Category Archives: writing

I like that

2B1BA3C8-94F6-4EDB-BBAF-12E804849B00When I was an undergraduate, studying English and Women’s Studies at the University at Albany, I didn’t often buy prepared food in the basement of the campus center. There was one occasion, though, when I was on campus in the evening for a panel discussion and needed a bite to eat. I walked downstairs and hesitated a moment before entering what was then the grill area of the food services concession. As I stood at the doorway I witnessed the cooks behind the line blatantly eyeing up (and down) each woman. As the women approached the counter to place an order I could clearly hear the men saying “I like that. I like that.” They made no attempt to hide what they were saying, nudging each other and smirking. Did they think they were offering compliments as a side order?

I, being full on a diet of Women’s Studies, stepped up to the counter and addressed the cooks and informed them that what they were doing was unacceptable and they needed to stop. Their response? “What are you? Anita Hill?” This was late fall, 1991 and the news was full of Clarence Thomas’s nomination to the Supreme Court and Anita Hill’s testimony accusing him of sexual harassment. Knowing that I wasn’t going to get anywhere dealing directly with the kitchen guys, I walked away shaking my head.

The next day, I wrote a letter to the then head of Food Services at the university. A couple of days later, I received a phone call from his office and arranged for a meeting with him on campus. He complimented me on my letter writing skills and we discussed the incident. I explained my position and the concern I felt for 17 and 18 year-old women who might not be comfortable confronting men who were engaging in inappropriate verbal harassment and that campus should be a safe place for everyone. He was sympathetic, understanding and assured me that the situation would be addressed. I never went back to the cafeteria again.

Maybe those men were spoken to and developed a new understanding of what is acceptable in terms of addressing women and professional demeanor. Maybe they have daughters of their own now. Maybe they even now know that we don’t like it. At all.


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Filed under Albany, Education, girlhood, Local, musings, writing

Brooks Brothers suits

b683bae9-f62b-4ceb-96e3-a47c320e332f-10839-0000071941aafe77_tmp… my taste for customer service, that is. I don’t often shop at Brooks Brothers (their clothes are well tailored but a bit conservative for my lifestyle), but after visiting their Lee, MA outlet location twice in the last few months, they just may have made a customer out of me. Here’s why…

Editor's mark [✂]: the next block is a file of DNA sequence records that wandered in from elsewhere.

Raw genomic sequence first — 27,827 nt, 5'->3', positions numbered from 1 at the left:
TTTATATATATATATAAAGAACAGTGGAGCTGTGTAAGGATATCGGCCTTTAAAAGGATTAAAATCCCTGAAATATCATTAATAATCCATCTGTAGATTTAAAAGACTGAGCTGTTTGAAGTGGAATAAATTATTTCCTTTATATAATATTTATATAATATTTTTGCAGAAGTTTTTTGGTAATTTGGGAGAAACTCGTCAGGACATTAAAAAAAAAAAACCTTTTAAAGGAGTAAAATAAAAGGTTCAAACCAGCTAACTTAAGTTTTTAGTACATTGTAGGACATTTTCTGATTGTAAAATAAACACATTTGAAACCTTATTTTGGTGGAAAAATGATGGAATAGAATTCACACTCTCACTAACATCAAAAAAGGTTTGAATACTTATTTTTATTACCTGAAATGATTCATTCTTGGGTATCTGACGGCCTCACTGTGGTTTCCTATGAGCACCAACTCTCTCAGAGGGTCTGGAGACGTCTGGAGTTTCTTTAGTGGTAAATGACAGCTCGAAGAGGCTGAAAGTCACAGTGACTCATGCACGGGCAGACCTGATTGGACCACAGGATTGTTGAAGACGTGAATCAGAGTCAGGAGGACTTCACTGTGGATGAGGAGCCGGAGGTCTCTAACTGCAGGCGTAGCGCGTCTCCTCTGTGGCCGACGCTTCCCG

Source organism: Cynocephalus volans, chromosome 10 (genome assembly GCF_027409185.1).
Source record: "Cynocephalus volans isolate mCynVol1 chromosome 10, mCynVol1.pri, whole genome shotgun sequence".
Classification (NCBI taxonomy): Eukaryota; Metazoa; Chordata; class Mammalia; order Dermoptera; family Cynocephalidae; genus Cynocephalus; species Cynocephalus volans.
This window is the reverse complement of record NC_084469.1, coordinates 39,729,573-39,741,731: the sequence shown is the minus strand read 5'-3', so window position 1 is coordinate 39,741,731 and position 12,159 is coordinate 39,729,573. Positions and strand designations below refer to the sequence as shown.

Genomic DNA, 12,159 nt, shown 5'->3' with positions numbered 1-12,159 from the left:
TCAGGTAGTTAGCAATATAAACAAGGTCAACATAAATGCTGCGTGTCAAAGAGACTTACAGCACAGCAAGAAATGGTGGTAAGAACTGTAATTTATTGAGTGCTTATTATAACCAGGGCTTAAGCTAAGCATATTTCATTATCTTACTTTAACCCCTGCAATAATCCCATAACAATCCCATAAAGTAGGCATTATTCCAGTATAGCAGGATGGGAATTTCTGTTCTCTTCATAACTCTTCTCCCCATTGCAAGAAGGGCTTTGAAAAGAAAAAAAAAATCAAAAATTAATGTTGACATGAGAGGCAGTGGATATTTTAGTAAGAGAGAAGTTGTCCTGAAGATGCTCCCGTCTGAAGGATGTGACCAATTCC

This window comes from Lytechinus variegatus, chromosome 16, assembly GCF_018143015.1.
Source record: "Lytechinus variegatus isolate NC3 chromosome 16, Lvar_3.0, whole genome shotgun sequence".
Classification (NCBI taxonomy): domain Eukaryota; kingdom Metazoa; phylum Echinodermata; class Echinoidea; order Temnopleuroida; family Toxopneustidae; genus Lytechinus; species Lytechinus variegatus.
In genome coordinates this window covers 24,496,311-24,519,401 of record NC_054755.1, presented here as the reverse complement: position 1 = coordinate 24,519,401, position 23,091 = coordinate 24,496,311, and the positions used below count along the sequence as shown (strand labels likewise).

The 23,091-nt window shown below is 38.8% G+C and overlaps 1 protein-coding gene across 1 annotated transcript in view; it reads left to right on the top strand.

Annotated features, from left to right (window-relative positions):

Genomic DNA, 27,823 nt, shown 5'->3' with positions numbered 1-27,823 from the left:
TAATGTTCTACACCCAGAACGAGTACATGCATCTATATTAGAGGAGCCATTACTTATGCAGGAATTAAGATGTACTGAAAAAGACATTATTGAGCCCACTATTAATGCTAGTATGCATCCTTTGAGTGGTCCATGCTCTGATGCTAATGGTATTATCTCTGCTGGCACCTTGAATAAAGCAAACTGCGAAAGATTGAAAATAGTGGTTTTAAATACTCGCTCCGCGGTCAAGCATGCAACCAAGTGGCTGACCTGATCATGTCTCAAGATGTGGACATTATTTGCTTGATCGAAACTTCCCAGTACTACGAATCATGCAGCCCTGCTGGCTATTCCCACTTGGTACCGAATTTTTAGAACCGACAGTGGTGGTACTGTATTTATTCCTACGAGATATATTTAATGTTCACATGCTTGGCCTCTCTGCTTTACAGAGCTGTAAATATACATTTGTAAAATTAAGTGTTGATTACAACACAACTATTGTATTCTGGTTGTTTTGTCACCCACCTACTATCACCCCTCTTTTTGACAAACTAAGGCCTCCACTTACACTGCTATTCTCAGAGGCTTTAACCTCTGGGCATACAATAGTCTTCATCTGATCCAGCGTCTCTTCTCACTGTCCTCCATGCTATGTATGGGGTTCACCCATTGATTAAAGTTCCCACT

I dropped into their store at the end of summer to pick up a few dress shirts for a friend as a gift. I’ve never been particularly good at keeping track of measurements and sizes and that trip to Lee was no different. I had no idea where to start with sleeve length and neck size for this guy, but I did know that he has a history of shopping BB and I hoped that perhaps there was a database of customers that could be accessed. I stepped up to the counter and inquired and within minutes I knew the necessary shirt size. Easy.

What I didn’t know was that there was a preference (or even a difference) in collar style. Seems that my birthday guy prefers a close collar rather than the wider one I had randomly selected. So, for the last few months three (almost) perfectly new shirts have hung unworn in a closet. Last weekend we took a drive over to rectify the situation and that’s when the customer service took an additional, even more tremendous, leap forward.

Retaining a sales receipt for months is not necessarily my strength and we found ourselves in Lee without evidence of the purchase. I’ve been in this situation in the past and was successful in obtaining a credit by presenting the credit card originally used for payment, but, naturally, I recently switched American Express cards, so that wasn’t an option. As I prepared to log on to my Amex account to recover evidence of the transaction, the clerk asked me if I knew the date of the transaction and, miraculously, I did. Within 2 minutes the transaction was located and an exchange receipt printed. Simple.

A short time later we left the store, new purchases in hand, and headed to a place more my speed – UnderArmour. I had asked at Brooks Brothers for directions to the UA outlet since it was frigidly cold and we weren’t feeling up to wandering around the outdoor mall. As we were browsing the running gear an employee approached me to inform me that I had forgotten my phone at the Brooks Brothers store. Apparently, one of the employees there had made the effort to track us down to notify us of our oversight. Wow. Thoughtful initiative? Yes, please and thank you. Well done.

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I never imagined

imageOn our 15th wedding anniversary, my husband and I had a special dinner at a restaurant on Martha’s Vineyard. The meal was a bit of a disappointment, but the company was good.

After we had finished our meals and were somewhere between entrée and dessert, our wedding song came on over the restaurant’s speakers. I was touched and felt my eyes well with emotion. I thought to myself “we should dance.” There wasn’t a dance floor (it was a restaurant), but we could have managed a twirl or two. It was our 15th wedding anniversary.

I’ve thought back to that night a few times and wonder what might have been different if I had forced the words “we should dance” out of my mouth or if he had said “I arranged for this song to play.” If either of us had done something to demonstrate our love for the other. Would it have been enough to have prompted us to steer our ships once again to be side by side and in the same direction? I’ll never know.